SAIC alum and Iraqi refugee confronts the conflict back home by eliciting participation and challenging perception.
Wafaa Bilal (MFA 2003) began SAIC’s graduate program in Art and Technology Studies after working as an artist and activist in Iraq, where he lived under constant threat of arrest. Shortly after Bilal graduated, his brother was killed by an unmanned Predator drone.
This tragedy inspired Domestic Tension, an interactive performance in which Bilal confined himself to a room for 31 days with a robotic paintball gun that could be operated through the project’s website. People from all over the world could see Bilal and shoot him whenever they wanted, as many times as they wanted. In just a month, the website had 80 million hits and 70,000 paintballs were red. But what’s most amazing is how people engaged with the project.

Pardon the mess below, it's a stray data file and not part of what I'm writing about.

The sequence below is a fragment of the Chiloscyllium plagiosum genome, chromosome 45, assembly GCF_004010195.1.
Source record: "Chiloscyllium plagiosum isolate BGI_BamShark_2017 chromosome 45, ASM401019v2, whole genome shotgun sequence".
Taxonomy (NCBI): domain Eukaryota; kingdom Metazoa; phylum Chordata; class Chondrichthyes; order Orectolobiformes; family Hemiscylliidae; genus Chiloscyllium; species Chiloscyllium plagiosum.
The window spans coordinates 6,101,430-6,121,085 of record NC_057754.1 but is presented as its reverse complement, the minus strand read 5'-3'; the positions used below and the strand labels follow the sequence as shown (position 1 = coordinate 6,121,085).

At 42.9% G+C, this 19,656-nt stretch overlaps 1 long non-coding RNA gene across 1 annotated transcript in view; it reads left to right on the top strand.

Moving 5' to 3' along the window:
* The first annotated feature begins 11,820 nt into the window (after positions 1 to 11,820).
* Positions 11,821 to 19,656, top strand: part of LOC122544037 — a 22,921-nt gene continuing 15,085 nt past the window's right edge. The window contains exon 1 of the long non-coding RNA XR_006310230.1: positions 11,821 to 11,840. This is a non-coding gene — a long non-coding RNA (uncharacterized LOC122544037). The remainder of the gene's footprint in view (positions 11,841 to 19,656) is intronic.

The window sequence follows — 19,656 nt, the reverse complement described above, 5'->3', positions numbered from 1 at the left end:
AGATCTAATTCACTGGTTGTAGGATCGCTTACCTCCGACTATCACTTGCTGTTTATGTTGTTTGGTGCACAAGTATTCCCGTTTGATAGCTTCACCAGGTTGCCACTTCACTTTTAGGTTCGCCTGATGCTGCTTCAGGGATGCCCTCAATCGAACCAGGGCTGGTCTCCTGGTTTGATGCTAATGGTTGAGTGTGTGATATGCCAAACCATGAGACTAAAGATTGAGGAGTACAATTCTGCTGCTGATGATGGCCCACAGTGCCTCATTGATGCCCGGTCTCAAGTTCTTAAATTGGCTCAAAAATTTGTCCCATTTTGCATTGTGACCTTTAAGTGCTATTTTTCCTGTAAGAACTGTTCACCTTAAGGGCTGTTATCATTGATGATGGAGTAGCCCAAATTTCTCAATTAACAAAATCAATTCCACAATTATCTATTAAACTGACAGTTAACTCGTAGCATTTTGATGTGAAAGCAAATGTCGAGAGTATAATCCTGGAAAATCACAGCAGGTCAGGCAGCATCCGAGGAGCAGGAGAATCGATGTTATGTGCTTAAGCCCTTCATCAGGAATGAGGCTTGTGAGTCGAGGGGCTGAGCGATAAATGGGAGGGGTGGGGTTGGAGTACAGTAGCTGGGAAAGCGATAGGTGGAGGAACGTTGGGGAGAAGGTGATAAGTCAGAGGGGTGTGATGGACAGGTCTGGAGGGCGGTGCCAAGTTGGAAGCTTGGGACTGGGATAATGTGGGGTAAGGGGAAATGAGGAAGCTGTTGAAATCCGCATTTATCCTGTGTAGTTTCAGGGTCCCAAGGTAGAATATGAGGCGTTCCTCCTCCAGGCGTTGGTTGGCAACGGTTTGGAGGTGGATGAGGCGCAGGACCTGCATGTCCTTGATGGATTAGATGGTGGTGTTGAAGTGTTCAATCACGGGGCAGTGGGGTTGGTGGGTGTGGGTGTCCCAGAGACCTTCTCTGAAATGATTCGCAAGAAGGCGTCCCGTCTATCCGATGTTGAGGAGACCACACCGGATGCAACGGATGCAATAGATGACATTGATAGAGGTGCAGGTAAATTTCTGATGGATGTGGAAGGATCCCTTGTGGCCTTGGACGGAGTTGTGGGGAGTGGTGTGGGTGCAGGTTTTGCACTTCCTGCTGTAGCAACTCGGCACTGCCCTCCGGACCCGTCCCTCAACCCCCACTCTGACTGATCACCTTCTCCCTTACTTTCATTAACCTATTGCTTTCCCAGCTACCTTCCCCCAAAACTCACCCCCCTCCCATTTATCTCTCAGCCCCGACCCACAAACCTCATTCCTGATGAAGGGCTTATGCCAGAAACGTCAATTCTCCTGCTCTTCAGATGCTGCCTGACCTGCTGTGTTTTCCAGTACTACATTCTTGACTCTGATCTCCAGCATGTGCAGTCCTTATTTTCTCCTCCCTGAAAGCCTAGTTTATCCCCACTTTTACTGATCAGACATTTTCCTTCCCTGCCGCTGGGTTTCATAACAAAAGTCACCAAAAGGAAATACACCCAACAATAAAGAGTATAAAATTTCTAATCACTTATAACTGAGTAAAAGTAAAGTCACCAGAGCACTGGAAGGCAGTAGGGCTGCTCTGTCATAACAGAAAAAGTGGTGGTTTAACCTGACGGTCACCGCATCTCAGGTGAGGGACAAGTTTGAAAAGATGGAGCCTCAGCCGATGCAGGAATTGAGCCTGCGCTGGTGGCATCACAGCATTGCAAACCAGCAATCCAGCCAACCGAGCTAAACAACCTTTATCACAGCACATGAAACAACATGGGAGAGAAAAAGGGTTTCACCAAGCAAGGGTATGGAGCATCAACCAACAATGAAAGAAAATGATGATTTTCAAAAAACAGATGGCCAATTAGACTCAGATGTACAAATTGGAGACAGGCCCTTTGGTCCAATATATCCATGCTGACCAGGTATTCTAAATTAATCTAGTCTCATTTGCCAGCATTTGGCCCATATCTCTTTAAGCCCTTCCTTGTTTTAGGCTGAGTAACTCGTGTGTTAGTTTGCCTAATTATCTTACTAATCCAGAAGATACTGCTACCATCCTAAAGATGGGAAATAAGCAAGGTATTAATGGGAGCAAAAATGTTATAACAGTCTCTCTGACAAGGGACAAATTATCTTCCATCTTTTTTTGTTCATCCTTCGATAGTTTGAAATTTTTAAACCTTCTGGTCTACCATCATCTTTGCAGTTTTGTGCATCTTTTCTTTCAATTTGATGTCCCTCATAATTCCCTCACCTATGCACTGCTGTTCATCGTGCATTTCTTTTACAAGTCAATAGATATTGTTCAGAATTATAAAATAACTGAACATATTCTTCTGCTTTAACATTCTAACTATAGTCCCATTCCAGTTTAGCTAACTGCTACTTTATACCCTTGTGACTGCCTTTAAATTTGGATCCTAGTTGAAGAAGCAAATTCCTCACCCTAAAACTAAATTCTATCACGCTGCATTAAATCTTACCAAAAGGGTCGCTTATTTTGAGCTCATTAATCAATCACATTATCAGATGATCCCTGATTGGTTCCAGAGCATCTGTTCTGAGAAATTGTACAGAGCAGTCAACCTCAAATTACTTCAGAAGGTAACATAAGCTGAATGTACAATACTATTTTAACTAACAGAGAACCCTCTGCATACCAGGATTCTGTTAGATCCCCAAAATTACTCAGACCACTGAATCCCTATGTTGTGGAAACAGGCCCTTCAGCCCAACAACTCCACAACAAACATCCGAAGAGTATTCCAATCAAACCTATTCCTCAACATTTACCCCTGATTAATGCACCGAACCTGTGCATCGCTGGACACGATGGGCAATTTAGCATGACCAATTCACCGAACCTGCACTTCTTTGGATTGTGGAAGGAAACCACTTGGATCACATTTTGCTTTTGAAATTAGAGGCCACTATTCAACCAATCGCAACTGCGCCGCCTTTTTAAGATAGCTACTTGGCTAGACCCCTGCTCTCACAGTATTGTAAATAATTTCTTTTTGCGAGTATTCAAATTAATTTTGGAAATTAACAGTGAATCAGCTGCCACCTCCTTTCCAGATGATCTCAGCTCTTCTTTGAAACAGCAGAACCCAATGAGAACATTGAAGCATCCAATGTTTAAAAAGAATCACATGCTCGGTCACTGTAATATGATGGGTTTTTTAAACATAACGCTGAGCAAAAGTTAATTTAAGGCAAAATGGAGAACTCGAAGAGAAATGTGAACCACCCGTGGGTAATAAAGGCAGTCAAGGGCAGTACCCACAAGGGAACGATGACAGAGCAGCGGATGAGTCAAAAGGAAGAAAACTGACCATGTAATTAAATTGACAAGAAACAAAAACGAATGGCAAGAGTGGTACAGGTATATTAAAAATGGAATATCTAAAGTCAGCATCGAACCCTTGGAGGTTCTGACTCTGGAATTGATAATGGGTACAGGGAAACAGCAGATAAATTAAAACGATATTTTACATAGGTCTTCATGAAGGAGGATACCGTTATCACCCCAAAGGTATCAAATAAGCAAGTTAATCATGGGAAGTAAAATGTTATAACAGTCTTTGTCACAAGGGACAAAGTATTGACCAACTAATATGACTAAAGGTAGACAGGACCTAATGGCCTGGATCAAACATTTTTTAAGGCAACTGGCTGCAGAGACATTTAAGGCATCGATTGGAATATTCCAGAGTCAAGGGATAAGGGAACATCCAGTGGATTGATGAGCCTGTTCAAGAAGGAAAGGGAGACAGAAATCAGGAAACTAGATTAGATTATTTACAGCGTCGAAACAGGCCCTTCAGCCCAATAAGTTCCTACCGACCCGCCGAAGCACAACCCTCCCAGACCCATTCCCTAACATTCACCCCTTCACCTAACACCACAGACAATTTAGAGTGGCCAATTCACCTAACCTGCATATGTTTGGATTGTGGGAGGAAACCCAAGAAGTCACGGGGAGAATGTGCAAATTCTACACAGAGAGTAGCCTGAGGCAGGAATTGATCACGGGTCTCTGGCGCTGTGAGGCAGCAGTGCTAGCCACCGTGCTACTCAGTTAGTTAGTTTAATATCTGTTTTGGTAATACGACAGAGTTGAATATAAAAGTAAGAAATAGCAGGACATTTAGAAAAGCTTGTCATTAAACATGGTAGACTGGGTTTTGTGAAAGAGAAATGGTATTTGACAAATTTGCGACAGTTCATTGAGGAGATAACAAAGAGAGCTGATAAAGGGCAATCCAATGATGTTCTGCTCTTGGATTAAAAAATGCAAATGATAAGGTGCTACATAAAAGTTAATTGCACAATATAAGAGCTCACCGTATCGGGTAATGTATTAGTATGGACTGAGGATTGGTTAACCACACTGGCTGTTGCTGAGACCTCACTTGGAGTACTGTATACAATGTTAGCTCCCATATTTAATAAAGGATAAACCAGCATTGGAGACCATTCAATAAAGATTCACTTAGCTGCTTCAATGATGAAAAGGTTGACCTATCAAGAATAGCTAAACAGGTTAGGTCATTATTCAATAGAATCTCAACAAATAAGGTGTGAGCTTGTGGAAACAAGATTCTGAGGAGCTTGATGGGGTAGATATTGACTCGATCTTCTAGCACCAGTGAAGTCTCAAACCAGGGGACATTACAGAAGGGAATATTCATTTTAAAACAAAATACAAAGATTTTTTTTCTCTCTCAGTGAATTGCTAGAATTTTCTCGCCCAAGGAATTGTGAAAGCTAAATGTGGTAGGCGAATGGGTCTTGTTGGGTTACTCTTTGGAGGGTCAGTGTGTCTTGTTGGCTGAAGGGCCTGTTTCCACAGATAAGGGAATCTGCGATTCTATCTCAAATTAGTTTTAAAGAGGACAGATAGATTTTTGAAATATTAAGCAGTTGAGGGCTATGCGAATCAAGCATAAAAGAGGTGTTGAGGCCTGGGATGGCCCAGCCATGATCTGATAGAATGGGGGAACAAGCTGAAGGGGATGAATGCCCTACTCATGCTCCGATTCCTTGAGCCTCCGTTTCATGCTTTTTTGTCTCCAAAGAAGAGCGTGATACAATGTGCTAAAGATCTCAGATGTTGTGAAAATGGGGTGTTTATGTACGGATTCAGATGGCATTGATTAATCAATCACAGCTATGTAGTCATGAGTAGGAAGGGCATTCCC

A group of hackers broke into the site and programmed the gun to shoot at him non-stop. In response, another group reversed that code to protect Bilal. People also used the project’s message board to connect with each other, debating the questions Domestic Tension raised.
Bilal’s work is thought-provoking and relentlessly creative, but its greatest value lies in its ability to demand a response from the viewer, to confront us with uncomfortable truths, and to start important conversations. That’s Beautiful/Work.